In the below example, I’m searching for “hello world” on Google, Yahoo and Bing.
Can you spot the difference?
Well, did you notice?
Perhaps most people wouldn’t – unless you display the different pages next to each other like that.
What I’m hoping you spotted has nothing to do with the search results, but with the URL in the address bar.
On Google and Yahoo, you will see the little green padlock which denotes a secure HTTPS connection.
On Bing, there isn’t one
At least not yet.
Because the great news is that Microsoft has announced that it will be encrypting Bing users’ search traffic by default later this year.
Duane Forrester, Bing’s senior product manager explains:
“Bing has already been offering users the option to encrypt search traffic for about a year and a half now. Beginning this summer, we will begin the process of encrypting search traffic by default. This means that traffic originating from Bing will increasingly come from https://www.bing.com as opposed to http://www.bing.com.”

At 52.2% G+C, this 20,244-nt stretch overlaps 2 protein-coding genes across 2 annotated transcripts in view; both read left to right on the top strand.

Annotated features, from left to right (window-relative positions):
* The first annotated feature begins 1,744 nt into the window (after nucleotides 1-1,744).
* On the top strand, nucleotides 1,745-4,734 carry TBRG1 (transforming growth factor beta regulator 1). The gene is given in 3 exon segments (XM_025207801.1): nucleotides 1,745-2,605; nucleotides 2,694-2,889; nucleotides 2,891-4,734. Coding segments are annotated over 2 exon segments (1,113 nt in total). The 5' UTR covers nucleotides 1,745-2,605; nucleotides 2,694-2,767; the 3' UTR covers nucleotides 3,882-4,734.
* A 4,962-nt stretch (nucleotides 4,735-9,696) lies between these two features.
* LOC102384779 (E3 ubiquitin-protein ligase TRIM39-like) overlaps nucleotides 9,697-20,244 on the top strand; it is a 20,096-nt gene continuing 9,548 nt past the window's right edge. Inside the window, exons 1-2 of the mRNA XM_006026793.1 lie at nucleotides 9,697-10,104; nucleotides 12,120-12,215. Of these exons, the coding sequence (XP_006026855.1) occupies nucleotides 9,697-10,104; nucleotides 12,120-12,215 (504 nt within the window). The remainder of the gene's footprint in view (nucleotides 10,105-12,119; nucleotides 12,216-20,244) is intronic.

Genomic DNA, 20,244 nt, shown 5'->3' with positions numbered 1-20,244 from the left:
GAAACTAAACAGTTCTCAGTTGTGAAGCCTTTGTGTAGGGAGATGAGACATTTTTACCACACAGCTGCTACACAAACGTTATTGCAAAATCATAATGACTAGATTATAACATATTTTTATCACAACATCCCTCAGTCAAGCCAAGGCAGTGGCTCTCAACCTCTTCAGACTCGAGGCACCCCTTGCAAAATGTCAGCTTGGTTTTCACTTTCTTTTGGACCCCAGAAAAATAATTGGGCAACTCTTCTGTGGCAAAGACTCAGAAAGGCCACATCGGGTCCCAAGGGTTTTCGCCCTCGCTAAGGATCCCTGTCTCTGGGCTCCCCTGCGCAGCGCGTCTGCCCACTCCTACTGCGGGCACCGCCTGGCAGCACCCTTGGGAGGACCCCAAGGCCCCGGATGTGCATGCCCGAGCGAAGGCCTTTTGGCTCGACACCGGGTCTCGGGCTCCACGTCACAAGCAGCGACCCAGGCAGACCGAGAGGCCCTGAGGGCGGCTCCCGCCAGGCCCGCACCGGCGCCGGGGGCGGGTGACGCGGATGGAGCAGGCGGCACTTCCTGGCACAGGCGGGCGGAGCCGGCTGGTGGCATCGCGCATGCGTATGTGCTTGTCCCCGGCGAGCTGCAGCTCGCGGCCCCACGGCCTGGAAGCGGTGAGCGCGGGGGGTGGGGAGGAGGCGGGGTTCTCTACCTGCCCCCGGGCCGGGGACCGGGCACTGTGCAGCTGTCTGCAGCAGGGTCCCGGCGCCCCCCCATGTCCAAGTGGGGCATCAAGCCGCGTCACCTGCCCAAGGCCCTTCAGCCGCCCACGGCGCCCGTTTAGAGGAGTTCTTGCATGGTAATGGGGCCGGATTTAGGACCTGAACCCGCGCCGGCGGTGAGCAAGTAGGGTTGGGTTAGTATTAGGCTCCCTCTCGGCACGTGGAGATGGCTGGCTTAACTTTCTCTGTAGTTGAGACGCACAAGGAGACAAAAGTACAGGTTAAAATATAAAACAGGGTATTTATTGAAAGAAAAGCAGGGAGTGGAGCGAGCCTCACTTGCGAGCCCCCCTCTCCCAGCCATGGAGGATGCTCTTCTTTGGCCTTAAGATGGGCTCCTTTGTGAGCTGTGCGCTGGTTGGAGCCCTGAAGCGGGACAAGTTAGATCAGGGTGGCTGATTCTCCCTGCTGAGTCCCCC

“With the move to encrypted search by default we will continue to pass along a referrer string so that marketers and webmasters will be able to identify traffic as coming from Bing. However, to further protect our users’ privacy, we will not include the used query terms.”
It’s great to see Microsoft moving to make HTTPS the default for its search engine, catching up with the likes of Yahoo and Google, and following in the footsteps of Wikipedia which also recently announced that it would be switching to HTTPS.
An encrypted web is a safer web. More and more websites are beginning to get the message that encryption should be the default, even for non-sensitive communications.